Wisconsin’s Scott Walker to help Branstad raise money for 2014

Tomorrow night Iowa’s Republican governor and lieutenant governor are holding a fundraiser in Cedar Rapids.  Terry Branstad was elected to a fifth term as governor in 2010.  The money Branstad will be raising tomorrow night isn’t for the 2012 election. It will go into Branstad’s campaign fund. This morning during his weekly news conference, Branstad said this about whether he’s raising money for race #6: “Let’s just say, we’re keeping our options open.”

Here’s the invitation for tomorrow night’s event: 

Branstad said Wisconsin Governor Scott Walker is returning a favor.

“First of all, you may recall back before the recall election in Wisconsin we held a fundraiser in Dubuque for Governor Scott Walker and I was delighted with the response we received and Governor Walker has offered to reciprocate and support the lieutenant governor with this event,” Branstad said this morning.

You may also recognize the name of the host of this event.  Steve Gray is trying to rust up a group of investors for a casino in Linn County. 

Branstad described Gray as “a long time friend.”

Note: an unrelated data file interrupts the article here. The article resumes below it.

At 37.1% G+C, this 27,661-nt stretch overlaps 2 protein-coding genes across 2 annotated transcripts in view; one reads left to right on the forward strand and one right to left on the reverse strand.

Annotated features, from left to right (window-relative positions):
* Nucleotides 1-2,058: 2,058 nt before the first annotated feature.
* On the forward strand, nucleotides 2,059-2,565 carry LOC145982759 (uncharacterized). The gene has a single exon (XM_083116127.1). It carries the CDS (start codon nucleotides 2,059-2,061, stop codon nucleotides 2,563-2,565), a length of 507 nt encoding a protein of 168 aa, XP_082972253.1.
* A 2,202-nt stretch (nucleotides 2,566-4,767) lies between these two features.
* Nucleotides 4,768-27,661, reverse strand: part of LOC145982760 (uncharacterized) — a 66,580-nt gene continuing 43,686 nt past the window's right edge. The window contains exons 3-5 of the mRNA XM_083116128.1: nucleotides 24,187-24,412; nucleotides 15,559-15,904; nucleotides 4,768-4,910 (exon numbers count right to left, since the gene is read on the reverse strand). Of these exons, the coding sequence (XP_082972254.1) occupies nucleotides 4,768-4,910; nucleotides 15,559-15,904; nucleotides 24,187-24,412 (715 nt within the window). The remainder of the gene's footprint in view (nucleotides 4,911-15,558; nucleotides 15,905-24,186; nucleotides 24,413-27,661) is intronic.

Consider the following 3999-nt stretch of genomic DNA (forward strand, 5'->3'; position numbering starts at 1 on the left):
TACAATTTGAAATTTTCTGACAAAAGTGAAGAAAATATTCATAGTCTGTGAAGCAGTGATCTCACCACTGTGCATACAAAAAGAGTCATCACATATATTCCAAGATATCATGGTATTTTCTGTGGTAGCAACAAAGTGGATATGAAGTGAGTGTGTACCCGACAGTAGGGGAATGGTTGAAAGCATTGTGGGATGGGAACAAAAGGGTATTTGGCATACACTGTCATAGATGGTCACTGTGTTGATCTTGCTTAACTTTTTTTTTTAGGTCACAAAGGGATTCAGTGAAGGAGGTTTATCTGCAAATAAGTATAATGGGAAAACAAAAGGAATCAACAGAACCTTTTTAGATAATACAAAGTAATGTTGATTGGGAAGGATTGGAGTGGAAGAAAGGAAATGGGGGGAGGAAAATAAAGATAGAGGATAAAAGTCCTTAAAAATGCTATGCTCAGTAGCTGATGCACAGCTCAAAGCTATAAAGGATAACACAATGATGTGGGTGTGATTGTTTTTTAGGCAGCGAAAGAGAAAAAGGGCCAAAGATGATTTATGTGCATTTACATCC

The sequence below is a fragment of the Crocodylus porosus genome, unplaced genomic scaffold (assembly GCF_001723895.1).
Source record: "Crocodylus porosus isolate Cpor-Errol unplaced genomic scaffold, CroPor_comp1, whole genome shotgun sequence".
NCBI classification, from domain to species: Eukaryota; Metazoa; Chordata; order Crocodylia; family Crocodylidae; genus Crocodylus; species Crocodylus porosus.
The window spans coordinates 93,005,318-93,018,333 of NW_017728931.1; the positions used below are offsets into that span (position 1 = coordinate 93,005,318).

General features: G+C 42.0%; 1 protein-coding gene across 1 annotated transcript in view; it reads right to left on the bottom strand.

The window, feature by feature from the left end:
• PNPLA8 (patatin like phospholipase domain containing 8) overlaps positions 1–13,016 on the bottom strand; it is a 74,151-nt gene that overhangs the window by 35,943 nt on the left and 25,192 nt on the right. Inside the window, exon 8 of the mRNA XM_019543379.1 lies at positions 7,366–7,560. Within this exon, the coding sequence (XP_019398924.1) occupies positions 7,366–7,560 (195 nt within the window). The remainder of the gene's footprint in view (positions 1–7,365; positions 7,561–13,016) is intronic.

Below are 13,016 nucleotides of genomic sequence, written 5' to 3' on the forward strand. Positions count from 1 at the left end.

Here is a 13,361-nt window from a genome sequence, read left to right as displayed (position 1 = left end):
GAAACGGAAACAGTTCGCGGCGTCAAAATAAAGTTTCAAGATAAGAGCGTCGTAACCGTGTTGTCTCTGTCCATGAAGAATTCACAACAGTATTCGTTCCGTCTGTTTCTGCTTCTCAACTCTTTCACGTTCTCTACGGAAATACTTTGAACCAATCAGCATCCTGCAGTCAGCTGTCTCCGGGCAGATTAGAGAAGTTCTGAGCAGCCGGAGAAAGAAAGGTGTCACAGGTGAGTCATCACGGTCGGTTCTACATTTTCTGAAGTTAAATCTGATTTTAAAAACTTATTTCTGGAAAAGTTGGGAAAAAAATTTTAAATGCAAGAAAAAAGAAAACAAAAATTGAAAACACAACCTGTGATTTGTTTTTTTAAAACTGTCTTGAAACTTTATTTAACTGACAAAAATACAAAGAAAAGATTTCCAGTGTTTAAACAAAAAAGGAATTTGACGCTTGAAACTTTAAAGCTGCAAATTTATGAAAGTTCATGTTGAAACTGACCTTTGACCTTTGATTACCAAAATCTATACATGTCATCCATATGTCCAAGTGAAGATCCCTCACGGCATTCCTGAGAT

“I’ve known him because of his business experience in Cedar Rapids,” Branstad said. “With regard to the gambling license issue, I think that’s an issue to be resolved by the Racing & Gaming Commission. It’s always been my position not to take a position on those things. I think the most important thing is to look out to protect the integrity of the state and everybody that I’ve appointed to the Racing & Gaming Commission I’ve said, ‘Your responsibility is not to promote gambling, but to look at what is going to be best for protecting the integrity of the state and making sure that is paramount.”

You may also notice on the invitation above the name of Gary Kirke, the driving forward behind the Wild Rose casinos in Emmetsburg & Clinton.  I asked Branstad this morning if the prospect of a casino license for Cedar Rapids would come up tomorrow over cocktails.

“I don’t expect that it will,” Branstad said. “First of all, this is really an opportunity for us to spend some time with a great friend, Scott Walker, who has shown great courage and has made a real difference in his state of Wisconsin. He inherited an even bigger financial mess than we did and he’s made great progress in turning that around, as we have.”

Le Cordon Bleu for you?